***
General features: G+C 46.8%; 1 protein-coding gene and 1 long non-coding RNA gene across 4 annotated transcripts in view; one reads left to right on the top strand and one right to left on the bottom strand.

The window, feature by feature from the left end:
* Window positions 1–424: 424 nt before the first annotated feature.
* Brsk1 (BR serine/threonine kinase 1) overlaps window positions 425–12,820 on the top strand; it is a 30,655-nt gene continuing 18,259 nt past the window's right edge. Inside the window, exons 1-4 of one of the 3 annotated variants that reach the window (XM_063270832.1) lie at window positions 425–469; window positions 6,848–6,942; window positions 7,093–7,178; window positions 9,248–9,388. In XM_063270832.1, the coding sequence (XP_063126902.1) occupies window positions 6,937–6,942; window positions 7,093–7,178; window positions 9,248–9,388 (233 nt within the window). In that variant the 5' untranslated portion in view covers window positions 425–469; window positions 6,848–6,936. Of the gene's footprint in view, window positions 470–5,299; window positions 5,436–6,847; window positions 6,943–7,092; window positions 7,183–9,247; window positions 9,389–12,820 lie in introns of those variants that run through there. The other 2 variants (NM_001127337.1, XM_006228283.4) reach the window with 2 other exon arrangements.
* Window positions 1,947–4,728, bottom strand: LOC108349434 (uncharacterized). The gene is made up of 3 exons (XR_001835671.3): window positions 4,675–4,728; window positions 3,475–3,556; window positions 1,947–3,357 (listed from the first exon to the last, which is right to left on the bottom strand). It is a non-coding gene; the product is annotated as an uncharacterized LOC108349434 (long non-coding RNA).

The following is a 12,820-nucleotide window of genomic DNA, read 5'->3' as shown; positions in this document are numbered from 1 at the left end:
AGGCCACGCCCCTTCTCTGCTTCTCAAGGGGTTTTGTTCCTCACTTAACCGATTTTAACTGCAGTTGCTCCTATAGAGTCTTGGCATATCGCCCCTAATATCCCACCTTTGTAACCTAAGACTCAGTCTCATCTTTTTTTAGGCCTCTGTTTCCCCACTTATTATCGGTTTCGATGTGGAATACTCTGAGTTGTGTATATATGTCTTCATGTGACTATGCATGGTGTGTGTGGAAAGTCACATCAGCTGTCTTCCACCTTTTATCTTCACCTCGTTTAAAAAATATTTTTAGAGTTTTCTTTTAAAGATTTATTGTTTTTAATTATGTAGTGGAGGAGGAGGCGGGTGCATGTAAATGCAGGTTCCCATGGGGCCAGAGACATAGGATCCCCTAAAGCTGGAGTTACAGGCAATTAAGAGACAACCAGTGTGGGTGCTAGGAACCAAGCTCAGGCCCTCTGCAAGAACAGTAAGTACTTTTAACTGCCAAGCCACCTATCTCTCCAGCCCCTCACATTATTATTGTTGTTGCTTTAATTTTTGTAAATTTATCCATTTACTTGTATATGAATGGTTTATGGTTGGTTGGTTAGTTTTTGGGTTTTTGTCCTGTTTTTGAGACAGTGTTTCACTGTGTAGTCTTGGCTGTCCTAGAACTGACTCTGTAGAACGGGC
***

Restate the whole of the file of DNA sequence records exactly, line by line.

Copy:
General features: G+C 46.8%; 1 protein-coding gene and 1 long non-coding RNA gene across 4 annotated transcripts in view; one reads left to right on the top strand and one right to left on the bottom strand.

The window, feature by feature from the left end:
* Window positions 1–424: 424 nt before the first annotated feature.
* Brsk1 (BR serine/threonine kinase 1) overlaps window positions 425–12,820 on the top strand; it is a 30,655-nt gene continuing 18,259 nt past the window's right edge. Inside the window, exons 1-4 of one of the 3 annotated variants that reach the window (XM_063270832.1) lie at window positions 425–469; window positions 6,848–6,942; window positions 7,093–7,178; window positions 9,248–9,388. In XM_063270832.1, the coding sequence (XP_063126902.1) occupies window positions 6,937–6,942; window positions 7,093–7,178; window positions 9,248–9,388 (233 nt within the window). In that variant the 5' untranslated portion in view covers window positions 425–469; window positions 6,848–6,936. Of the gene's footprint in view, window positions 470–5,299; window positions 5,436–6,847; window positions 6,943–7,092; window positions 7,183–9,247; window positions 9,389–12,820 lie in introns of those variants that run through there. The other 2 variants (NM_001127337.1, XM_006228283.4) reach the window with 2 other exon arrangements.
* Window positions 1,947–4,728, bottom strand: LOC108349434 (uncharacterized). The gene is made up of 3 exons (XR_001835671.3): window positions 4,675–4,728; window positions 3,475–3,556; window positions 1,947–3,357 (listed from the first exon to the last, which is right to left on the bottom strand). It is a non-coding gene; the product is annotated as an uncharacterized LOC108349434 (long non-coding RNA).

The following is a 12,820-nucleotide window of genomic DNA, read 5'->3' as shown; positions in this document are numbered from 1 at the left end:
AGGCCACGCCCCTTCTCTGCTTCTCAAGGGGTTTTGTTCCTCACTTAACCGATTTTAACTGCAGTTGCTCCTATAGAGTCTTGGCATATCGCCCCTAATATCCCACCTTTGTAACCTAAGACTCAGTCTCATCTTTTTTTAGGCCTCTGTTTCCCCACTTATTATCGGTTTCGATGTGGAATACTCTGAGTTGTGTATATATGTCTTCATGTGACTATGCATGGTGTGTGTGGAAAGTCACATCAGCTGTCTTCCACCTTTTATCTTCACCTCGTTTAAAAAATATTTTTAGAGTTTTCTTTTAAAGATTTATTGTTTTTAATTATGTAGTGGAGGAGGAGGCGGGTGCATGTAAATGCAGGTTCCCATGGGGCCAGAGACATAGGATCCCCTAAAGCTGGAGTTACAGGCAATTAAGAGACAACCAGTGTGGGTGCTAGGAACCAAGCTCAGGCCCTCTGCAAGAACAGTAAGTACTTTTAACTGCCAAGCCACCTATCTCTCCAGCCCCTCACATTATTATTGTTGTTGCTTTAATTTTTGTAAATTTATCCATTTACTTGTATATGAATGGTTTATGGTTGGTTGGTTAGTTTTTGGGTTTTTGTCCTGTTTTTGAGACAGTGTTTCACTGTGTAGTCTTGGCTGTCCTAGAACTGACTCTGTAGAACGGGC